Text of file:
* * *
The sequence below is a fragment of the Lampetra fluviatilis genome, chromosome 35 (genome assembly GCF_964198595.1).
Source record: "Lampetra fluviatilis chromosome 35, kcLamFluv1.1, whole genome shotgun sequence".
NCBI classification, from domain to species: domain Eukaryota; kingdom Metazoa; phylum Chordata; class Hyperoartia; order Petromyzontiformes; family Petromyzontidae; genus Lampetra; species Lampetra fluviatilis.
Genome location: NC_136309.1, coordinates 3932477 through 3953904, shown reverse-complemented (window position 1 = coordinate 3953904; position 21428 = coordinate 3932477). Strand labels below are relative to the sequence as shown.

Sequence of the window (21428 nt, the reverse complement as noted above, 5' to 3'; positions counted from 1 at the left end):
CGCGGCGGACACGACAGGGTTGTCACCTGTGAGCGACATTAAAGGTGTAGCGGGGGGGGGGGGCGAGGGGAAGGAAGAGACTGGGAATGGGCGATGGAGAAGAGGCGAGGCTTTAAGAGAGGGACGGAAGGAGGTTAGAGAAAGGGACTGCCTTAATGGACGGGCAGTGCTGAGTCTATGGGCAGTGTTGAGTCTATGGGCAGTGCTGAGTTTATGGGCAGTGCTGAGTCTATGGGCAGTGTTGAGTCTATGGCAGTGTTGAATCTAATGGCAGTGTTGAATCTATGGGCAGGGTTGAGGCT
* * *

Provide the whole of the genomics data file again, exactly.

The sequence below is a fragment of the Lampetra fluviatilis genome, chromosome 35 (genome assembly GCF_964198595.1).
Source record: "Lampetra fluviatilis chromosome 35, kcLamFluv1.1, whole genome shotgun sequence".
NCBI classification, from domain to species: domain Eukaryota; kingdom Metazoa; phylum Chordata; class Hyperoartia; order Petromyzontiformes; family Petromyzontidae; genus Lampetra; species Lampetra fluviatilis.
Genome location: NC_136309.1, coordinates 3932477 through 3953904, shown reverse-complemented (window position 1 = coordinate 3953904; position 21428 = coordinate 3932477). Strand labels below are relative to the sequence as shown.

Sequence of the window (21428 nt, the reverse complement as noted above, 5' to 3'; positions counted from 1 at the left end):
CGCGGCGGACACGACAGGGTTGTCACCTGTGAGCGACATTAAAGGTGTAGCGGGGGGGGGGGGCGAGGGGAAGGAAGAGACTGGGAATGGGCGATGGAGAAGAGGCGAGGCTTTAAGAGAGGGACGGAAGGAGGTTAGAGAAAGGGACTGCCTTAATGGACGGGCAGTGCTGAGTCTATGGGCAGTGTTGAGTCTATGGGCAGTGCTGAGTTTATGGGCAGTGCTGAGTCTATGGGCAGTGTTGAGTCTATGGCAGTGTTGAATCTAATGGCAGTGTTGAATCTATGGGCAGGGTTGAGGCT